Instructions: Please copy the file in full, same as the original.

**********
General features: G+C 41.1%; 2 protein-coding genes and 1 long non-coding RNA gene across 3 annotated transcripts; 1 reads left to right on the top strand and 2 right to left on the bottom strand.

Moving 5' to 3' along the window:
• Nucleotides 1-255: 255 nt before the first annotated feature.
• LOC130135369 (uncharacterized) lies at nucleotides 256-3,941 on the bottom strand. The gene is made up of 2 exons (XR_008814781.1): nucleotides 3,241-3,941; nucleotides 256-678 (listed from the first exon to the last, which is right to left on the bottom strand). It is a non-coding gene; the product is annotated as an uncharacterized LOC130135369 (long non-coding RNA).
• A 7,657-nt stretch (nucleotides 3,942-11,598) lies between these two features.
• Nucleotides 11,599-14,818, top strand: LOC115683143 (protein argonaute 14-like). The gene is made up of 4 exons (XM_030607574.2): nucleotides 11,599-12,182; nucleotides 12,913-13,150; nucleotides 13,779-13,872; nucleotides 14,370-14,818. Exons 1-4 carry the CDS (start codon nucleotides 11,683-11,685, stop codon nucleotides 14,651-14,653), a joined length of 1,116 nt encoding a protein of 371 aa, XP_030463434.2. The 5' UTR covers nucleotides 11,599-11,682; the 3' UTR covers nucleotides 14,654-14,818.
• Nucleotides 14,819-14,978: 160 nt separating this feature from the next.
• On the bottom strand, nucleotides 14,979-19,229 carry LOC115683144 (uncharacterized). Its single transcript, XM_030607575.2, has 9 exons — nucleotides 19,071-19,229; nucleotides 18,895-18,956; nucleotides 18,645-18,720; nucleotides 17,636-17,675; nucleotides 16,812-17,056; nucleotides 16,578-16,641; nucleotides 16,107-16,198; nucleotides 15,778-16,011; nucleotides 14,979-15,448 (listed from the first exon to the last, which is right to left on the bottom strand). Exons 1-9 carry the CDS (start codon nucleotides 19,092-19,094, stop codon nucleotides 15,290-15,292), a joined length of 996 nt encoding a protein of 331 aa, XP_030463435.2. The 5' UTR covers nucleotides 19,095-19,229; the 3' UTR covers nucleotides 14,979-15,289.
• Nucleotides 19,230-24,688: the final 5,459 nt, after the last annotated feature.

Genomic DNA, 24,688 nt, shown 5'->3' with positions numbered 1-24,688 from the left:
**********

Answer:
General features: G+C 41.1%; 2 protein-coding genes and 1 long non-coding RNA gene across 3 annotated transcripts; 1 reads left to right on the top strand and 2 right to left on the bottom strand.

Moving 5' to 3' along the window:
• Nucleotides 1-255: 255 nt before the first annotated feature.
• LOC130135369 (uncharacterized) lies at nucleotides 256-3,941 on the bottom strand. The gene is made up of 2 exons (XR_008814781.1): nucleotides 3,241-3,941; nucleotides 256-678 (listed from the first exon to the last, which is right to left on the bottom strand). It is a non-coding gene; the product is annotated as an uncharacterized LOC130135369 (long non-coding RNA).
• A 7,657-nt stretch (nucleotides 3,942-11,598) lies between these two features.
• Nucleotides 11,599-14,818, top strand: LOC115683143 (protein argonaute 14-like). The gene is made up of 4 exons (XM_030607574.2): nucleotides 11,599-12,182; nucleotides 12,913-13,150; nucleotides 13,779-13,872; nucleotides 14,370-14,818. Exons 1-4 carry the CDS (start codon nucleotides 11,683-11,685, stop codon nucleotides 14,651-14,653), a joined length of 1,116 nt encoding a protein of 371 aa, XP_030463434.2. The 5' UTR covers nucleotides 11,599-11,682; the 3' UTR covers nucleotides 14,654-14,818.
• Nucleotides 14,819-14,978: 160 nt separating this feature from the next.
• On the bottom strand, nucleotides 14,979-19,229 carry LOC115683144 (uncharacterized). Its single transcript, XM_030607575.2, has 9 exons — nucleotides 19,071-19,229; nucleotides 18,895-18,956; nucleotides 18,645-18,720; nucleotides 17,636-17,675; nucleotides 16,812-17,056; nucleotides 16,578-16,641; nucleotides 16,107-16,198; nucleotides 15,778-16,011; nucleotides 14,979-15,448 (listed from the first exon to the last, which is right to left on the bottom strand). Exons 1-9 carry the CDS (start codon nucleotides 19,092-19,094, stop codon nucleotides 15,290-15,292), a joined length of 996 nt encoding a protein of 331 aa, XP_030463435.2. The 5' UTR covers nucleotides 19,095-19,229; the 3' UTR covers nucleotides 14,979-15,289.
• Nucleotides 19,230-24,688: the final 5,459 nt, after the last annotated feature.

Genomic DNA, 24,688 nt, shown 5'->3' with positions numbered 1-24,688 from the left: